Solubilities of respiratory gasses in water, saline and plasma decrease with rising temperatures and solute concentrations. Henry's Law, C = α.P, states: the equilibrium concentration of a dissolved gas is solubility times partial pressure. Solubilities in the water of a solution depend on temperature, and the content of other solutes,. Blood temperatures may differ more than 20°C between skin and heart, and an erythrocyte will undergo that range as blood circulates. The concentrations of O2 and CO2 are the driving force for diffusion, exchanges and for reactions We provide an equation for O2 and CO2, α, that allows for continuous changes in temperature, T, and solution density, ρ, in dynamically changing states: Eqyation This two-exponential expression with a density scalar γ, and a density exponent β, accounts for solubility changes due to density changes of an aqueous solution. It fits experimental data on solubilities in water, saline and plasma over temperatures from 20 to 40°C, and for plasma densities, ρsol, up to 1.020 g/ml with about 0.3% error. The amounts of additional bound O2 (to Hb) and CO2 (bicarbonate and carbamino) depend on the concentrations in the local water space and the reaction parameters. During exercise, solubility changes are large; both ρsol and T change rapidly with spatial position and with time. In exercise hemoconcentration plasma ρsol exceeds 1.02. while T may range over 20°C. The six paramenters for O2 and the six for CO2 are constants, so solubilities are calculable continuously as T and ρsol change.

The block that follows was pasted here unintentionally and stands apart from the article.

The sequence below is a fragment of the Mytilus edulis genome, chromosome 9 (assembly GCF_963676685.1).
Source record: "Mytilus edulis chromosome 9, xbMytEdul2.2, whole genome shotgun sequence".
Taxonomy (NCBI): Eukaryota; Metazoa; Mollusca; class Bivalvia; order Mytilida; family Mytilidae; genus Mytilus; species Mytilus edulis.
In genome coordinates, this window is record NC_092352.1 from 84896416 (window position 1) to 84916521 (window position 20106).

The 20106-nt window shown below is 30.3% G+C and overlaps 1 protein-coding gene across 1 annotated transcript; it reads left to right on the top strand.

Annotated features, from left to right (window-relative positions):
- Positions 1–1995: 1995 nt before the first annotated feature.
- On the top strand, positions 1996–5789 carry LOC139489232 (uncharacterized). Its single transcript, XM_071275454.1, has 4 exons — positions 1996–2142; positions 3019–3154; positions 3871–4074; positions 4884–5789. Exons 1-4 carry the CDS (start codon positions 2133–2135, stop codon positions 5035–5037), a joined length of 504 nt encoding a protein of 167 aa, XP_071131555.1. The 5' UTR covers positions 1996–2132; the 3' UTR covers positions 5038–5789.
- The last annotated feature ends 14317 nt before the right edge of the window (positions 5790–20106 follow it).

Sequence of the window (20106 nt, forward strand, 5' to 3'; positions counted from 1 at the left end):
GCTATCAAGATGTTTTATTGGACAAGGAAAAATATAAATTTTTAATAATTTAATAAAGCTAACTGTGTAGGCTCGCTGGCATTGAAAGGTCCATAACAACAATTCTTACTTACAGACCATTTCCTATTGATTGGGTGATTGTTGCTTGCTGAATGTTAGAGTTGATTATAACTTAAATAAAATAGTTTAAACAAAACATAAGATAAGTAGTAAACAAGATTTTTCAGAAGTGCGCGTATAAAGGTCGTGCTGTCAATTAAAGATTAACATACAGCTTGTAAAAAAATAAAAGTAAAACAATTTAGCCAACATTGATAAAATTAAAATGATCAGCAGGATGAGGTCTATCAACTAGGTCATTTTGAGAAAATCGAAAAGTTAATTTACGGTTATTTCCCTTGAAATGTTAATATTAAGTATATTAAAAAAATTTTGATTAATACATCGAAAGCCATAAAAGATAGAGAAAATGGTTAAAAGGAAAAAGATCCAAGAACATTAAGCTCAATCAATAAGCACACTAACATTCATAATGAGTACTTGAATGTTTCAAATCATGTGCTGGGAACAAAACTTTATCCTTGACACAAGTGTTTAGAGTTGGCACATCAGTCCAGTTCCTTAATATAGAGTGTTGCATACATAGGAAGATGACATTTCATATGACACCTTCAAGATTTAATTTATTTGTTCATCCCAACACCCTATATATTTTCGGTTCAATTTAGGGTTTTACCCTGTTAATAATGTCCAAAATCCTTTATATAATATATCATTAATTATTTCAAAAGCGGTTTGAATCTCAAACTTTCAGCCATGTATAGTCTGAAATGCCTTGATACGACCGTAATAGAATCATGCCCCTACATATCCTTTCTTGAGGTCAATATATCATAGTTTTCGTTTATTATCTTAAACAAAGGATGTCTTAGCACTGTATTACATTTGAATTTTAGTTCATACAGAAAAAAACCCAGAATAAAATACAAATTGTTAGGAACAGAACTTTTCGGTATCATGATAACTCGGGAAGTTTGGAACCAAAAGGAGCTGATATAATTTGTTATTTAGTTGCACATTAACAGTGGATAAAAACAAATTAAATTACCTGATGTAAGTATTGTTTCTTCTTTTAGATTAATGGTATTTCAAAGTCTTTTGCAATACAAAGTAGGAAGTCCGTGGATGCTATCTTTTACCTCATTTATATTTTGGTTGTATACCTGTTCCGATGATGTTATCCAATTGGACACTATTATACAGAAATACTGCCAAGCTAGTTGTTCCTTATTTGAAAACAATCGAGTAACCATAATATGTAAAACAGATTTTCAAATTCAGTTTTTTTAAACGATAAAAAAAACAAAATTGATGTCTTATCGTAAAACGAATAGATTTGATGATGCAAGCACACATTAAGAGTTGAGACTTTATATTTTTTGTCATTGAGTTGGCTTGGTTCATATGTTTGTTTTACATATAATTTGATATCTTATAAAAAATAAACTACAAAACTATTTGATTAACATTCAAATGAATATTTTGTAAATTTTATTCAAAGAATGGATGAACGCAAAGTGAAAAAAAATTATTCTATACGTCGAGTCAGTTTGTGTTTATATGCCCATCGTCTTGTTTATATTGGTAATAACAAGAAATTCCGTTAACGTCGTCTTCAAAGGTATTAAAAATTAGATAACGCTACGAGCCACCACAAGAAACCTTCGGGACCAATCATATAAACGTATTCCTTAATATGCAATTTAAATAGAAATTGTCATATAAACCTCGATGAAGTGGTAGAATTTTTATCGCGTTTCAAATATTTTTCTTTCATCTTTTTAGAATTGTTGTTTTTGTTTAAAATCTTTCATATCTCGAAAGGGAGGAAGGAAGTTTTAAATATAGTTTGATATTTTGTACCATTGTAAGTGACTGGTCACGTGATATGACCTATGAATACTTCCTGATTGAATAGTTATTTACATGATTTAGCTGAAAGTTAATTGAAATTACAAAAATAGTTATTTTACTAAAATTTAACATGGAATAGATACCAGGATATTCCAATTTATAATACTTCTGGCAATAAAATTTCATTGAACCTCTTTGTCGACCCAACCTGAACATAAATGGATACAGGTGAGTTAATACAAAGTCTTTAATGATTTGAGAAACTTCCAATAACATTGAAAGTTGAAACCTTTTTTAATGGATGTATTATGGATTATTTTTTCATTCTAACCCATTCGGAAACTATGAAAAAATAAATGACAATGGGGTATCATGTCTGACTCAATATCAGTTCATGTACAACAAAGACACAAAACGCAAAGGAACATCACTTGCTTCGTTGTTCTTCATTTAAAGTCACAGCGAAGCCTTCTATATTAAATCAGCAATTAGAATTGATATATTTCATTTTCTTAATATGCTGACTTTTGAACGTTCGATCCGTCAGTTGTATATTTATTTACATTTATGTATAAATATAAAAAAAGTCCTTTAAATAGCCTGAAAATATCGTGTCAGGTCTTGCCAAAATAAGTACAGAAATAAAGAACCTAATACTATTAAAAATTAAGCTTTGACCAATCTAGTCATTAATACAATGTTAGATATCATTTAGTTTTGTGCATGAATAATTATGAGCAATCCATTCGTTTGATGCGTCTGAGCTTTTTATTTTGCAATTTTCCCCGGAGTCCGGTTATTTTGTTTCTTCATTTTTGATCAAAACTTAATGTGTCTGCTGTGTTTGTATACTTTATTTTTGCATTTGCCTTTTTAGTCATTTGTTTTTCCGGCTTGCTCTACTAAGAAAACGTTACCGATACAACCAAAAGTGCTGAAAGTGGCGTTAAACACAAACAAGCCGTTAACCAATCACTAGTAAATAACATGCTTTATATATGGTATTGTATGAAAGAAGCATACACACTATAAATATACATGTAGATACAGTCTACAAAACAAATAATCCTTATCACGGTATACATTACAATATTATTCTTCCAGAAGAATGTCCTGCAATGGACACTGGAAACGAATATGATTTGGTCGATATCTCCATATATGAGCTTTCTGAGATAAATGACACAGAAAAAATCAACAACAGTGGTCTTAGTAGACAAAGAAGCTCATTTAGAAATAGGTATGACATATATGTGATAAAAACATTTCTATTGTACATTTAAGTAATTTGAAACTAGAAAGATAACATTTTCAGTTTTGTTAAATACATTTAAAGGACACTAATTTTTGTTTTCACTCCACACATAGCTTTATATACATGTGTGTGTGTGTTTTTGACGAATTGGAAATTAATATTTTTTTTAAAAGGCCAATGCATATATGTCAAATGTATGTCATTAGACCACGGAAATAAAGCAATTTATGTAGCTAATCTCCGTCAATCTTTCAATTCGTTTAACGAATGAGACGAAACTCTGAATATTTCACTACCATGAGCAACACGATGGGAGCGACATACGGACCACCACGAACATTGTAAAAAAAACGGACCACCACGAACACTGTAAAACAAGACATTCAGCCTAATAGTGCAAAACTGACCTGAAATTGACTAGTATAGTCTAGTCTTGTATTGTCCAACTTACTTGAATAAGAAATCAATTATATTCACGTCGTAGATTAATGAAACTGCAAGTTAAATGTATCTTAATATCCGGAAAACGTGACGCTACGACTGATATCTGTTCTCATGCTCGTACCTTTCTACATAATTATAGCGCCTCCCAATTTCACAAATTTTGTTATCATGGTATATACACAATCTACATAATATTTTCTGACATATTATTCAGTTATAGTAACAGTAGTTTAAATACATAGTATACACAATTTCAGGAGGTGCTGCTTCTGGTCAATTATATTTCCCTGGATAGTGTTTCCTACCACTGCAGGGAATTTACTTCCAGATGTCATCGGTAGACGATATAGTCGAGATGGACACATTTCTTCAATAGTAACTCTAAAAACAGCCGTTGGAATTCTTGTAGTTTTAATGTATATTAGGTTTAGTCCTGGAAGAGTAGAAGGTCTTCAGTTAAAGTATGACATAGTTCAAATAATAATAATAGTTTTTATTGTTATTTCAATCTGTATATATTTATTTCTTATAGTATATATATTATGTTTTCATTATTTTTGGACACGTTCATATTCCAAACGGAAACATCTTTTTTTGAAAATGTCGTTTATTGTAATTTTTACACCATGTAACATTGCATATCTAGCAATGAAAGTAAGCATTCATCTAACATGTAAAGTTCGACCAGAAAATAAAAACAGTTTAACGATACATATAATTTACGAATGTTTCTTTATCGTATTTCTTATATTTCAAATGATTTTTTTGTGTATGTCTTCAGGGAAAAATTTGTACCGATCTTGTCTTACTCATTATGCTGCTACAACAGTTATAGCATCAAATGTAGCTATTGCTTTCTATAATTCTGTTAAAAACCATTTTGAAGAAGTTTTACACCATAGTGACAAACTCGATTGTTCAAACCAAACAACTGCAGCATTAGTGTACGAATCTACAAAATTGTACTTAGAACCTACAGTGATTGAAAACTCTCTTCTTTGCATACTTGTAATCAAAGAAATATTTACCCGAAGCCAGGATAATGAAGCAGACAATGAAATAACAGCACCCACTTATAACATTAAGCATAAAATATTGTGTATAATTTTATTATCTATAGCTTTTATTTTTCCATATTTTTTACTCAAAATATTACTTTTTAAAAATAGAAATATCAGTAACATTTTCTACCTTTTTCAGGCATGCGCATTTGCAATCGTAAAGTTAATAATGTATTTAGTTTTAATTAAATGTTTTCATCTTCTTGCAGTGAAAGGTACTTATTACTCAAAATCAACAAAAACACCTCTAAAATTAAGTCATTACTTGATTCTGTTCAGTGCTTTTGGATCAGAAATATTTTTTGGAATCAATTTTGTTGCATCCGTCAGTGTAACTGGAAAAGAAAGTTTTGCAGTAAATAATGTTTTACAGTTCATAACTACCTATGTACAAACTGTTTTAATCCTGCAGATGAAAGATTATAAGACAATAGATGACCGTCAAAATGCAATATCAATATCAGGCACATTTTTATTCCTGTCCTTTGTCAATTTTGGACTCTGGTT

- respiratory gasses
- carbon dioxide
- plasma density
- Copyright © 2017, Journal of Applied Physiology